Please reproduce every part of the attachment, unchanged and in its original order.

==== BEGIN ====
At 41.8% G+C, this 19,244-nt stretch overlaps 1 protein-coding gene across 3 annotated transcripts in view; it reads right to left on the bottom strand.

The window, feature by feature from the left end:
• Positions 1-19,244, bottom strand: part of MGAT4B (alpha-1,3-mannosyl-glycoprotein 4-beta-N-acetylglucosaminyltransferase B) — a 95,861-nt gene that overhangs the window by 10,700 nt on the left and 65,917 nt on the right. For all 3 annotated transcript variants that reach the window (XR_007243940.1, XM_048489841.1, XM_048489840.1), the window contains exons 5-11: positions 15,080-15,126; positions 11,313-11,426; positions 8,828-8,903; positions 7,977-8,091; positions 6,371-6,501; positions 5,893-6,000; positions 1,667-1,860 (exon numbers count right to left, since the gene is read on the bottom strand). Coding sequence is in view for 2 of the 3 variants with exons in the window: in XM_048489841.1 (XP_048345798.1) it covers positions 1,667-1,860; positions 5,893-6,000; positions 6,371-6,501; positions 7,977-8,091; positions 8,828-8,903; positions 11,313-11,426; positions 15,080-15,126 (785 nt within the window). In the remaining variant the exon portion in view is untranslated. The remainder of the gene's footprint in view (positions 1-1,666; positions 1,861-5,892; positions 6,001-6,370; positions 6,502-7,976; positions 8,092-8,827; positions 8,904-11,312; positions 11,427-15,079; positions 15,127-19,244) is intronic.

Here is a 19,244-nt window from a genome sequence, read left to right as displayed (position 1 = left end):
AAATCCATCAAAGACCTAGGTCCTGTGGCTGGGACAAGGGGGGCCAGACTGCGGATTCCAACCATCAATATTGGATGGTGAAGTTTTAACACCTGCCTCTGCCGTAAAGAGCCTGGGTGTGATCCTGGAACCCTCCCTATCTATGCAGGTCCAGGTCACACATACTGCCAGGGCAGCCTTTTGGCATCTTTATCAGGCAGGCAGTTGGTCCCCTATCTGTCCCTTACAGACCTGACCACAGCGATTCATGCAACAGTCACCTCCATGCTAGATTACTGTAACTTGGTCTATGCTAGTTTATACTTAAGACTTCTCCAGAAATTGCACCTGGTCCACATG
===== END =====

At 41.8% G+C, this 19,244-nt stretch overlaps 1 protein-coding gene across 3 annotated transcripts in view; it reads right to left on the bottom strand.

The window, feature by feature from the left end:
• Positions 1-19,244, bottom strand: part of MGAT4B (alpha-1,3-mannosyl-glycoprotein 4-beta-N-acetylglucosaminyltransferase B) — a 95,861-nt gene that overhangs the window by 10,700 nt on the left and 65,917 nt on the right. For all 3 annotated transcript variants that reach the window (XR_007243940.1, XM_048489841.1, XM_048489840.1), the window contains exons 5-11: positions 15,080-15,126; positions 11,313-11,426; positions 8,828-8,903; positions 7,977-8,091; positions 6,371-6,501; positions 5,893-6,000; positions 1,667-1,860 (exon numbers count right to left, since the gene is read on the bottom strand). Coding sequence is in view for 2 of the 3 variants with exons in the window: in XM_048489841.1 (XP_048345798.1) it covers positions 1,667-1,860; positions 5,893-6,000; positions 6,371-6,501; positions 7,977-8,091; positions 8,828-8,903; positions 11,313-11,426; positions 15,080-15,126 (785 nt within the window). In the remaining variant the exon portion in view is untranslated. The remainder of the gene's footprint in view (positions 1-1,666; positions 1,861-5,892; positions 6,001-6,370; positions 6,502-7,976; positions 8,092-8,827; positions 8,904-11,312; positions 11,427-15,079; positions 15,127-19,244) is intronic.

Here is a 19,244-nt window from a genome sequence, read left to right as displayed (position 1 = left end):
AAATCCATCAAAGACCTAGGTCCTGTGGCTGGGACAAGGGGGGCCAGACTGCGGATTCCAACCATCAATATTGGATGGTGAAGTTTTAACACCTGCCTCTGCCGTAAAGAGCCTGGGTGTGATCCTGGAACCCTCCCTATCTATGCAGGTCCAGGTCACACATACTGCCAGGGCAGCCTTTTGGCATCTTTATCAGGCAGGCAGTTGGTCCCCTATCTGTCCCTTACAGACCTGACCACAGCGATTCATGCAACAGTCACCTCCATGCTAGATTACTGTAACTTGGTCTATGCTAGTTTATACTTAAGACTTCTCCAGAAATTGCACCTGGTCCACATG